Ultimately, it’s not about the LMS.
The Coronavirus pandemic hyperaccelerated plenty of progress about in many areas.
Education is one amongst the affected.
On the one hand, education was set back due to lack of access to new technologies by certain communities. On the other, the movement into online and distance learning was increased at a pace well beyond the expectations of transitioning institutions.
About a couple of weeks ago, I was on a meeting with my supervisor at work discussing our processes. During the conversation, the topic of learning management systems (LMS) came up.
I work as a Moodle Technical Support officer at a university. Obviously, we use Moodle as our LMS. My supervisor at work is our Moodle Administrator. For some reason, someone put forward the idea that it may be time to take a second look at our learning space. More precisely, that it might be time to think about switching to another one: Canvas.
So, which should you use if you wanted a platform on which to manage your courses and lessons for your school?
For many, the first thing that would probably come to mind is Moodle. Most probably because it is one of the oldest.
I have been using Moodle since the first time I came into uni. My old uni was experimenting using it starting with the computer science department of which I was a member. We were among the first at the school to use it and, at that time, Moodle was kind of an infant.
Still, we did not have problems using it. Everything was straightforward and the user experience was smooth.
Today, the university’s online learning environment is still running on Moodle. Except, all colleges and departments are now using it. Even colleges and departments in satellite campuses.
It looks like Moodle is here to stay. For them.
For my work, the situation might not be the same. It’s a different university and the people making the decisions are having a different set of ideas.
Only a short while ago, we were looking for a new host for our virtual campus. The old host was no longer able to handle the server demands of our campus. They could, but they wanted more money – requirement that the university did not want to deal with.
We did find a new host with a better deal, but I can imagine that it was during this time that the idea of using a different virtual learning environment (VLE) came up.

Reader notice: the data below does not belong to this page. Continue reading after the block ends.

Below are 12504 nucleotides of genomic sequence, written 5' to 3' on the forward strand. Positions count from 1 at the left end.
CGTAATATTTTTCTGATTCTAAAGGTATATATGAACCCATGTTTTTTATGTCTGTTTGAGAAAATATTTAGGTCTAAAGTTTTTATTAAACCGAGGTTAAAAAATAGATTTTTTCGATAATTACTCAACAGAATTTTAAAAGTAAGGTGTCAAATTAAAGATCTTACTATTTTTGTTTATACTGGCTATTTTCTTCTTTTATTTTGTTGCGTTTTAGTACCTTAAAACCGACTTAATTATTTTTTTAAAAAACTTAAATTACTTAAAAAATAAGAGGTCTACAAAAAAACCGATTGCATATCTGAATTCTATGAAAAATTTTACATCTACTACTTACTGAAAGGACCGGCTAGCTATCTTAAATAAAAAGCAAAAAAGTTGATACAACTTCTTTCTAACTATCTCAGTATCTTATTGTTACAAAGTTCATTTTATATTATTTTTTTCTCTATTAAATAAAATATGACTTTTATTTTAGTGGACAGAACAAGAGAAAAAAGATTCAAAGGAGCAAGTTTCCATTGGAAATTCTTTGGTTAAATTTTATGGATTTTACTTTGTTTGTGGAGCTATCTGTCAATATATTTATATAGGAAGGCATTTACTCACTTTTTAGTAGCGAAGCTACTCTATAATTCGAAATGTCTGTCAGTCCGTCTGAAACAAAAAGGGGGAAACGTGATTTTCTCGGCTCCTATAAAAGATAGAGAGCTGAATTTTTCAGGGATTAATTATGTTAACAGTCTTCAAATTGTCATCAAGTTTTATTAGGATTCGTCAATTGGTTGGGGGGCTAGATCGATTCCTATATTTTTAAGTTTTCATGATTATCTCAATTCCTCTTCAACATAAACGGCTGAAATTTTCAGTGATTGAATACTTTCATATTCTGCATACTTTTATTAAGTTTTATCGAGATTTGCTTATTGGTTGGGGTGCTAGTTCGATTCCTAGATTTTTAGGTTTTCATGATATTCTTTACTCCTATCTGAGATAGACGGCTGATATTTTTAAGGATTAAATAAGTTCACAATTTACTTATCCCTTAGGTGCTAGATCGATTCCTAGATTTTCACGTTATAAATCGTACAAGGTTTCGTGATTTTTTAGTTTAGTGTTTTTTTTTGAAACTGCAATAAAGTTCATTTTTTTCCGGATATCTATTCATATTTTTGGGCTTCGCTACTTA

The VLE suggested: Canvas.
I do not know exactly why it was Canvas that was mentioned, but I can imagine it is due to the fact that Canvas is growing in popularity. After all, it has eclipsed Moodle in terms of market share in the US.
A relatively younger LMS, Canvas started its life in 2008 as part of the tech startup, Instructure. Inc. In 2011, it was officially launched as an LMS thereby disrupting the virtual campus market.
So far, my experience with Canvas has only been as a student – at another university.
I have never had the chance to go into the inner parts of a Canvas-based virtual campus.
From the perspective of a student-user, I can say that the experience is not much different from that of the user experience in Moodle. Things are where they should be and, as long as your university makes it so, everything should be easy to find.
So far, I have not had issues using it.
My supervisor knows that I am studying at a university where the LMS used is Canvas. He asked about my experience using it and we came to the same conclusion he already had before our meeting: It doesn’t matter which LMS you use. What matters is the content and the delivery.
So long as the content of our courses remain excellent and the delivery of the lessons remain outstanding, our virtual campus will be able to continue to serve its purpose regardless of what VLE we use.
It does not matter whether we use Moodle or Canvas. What matters is what we put inside them.
Originally posted on October 19, 2022 on Substack.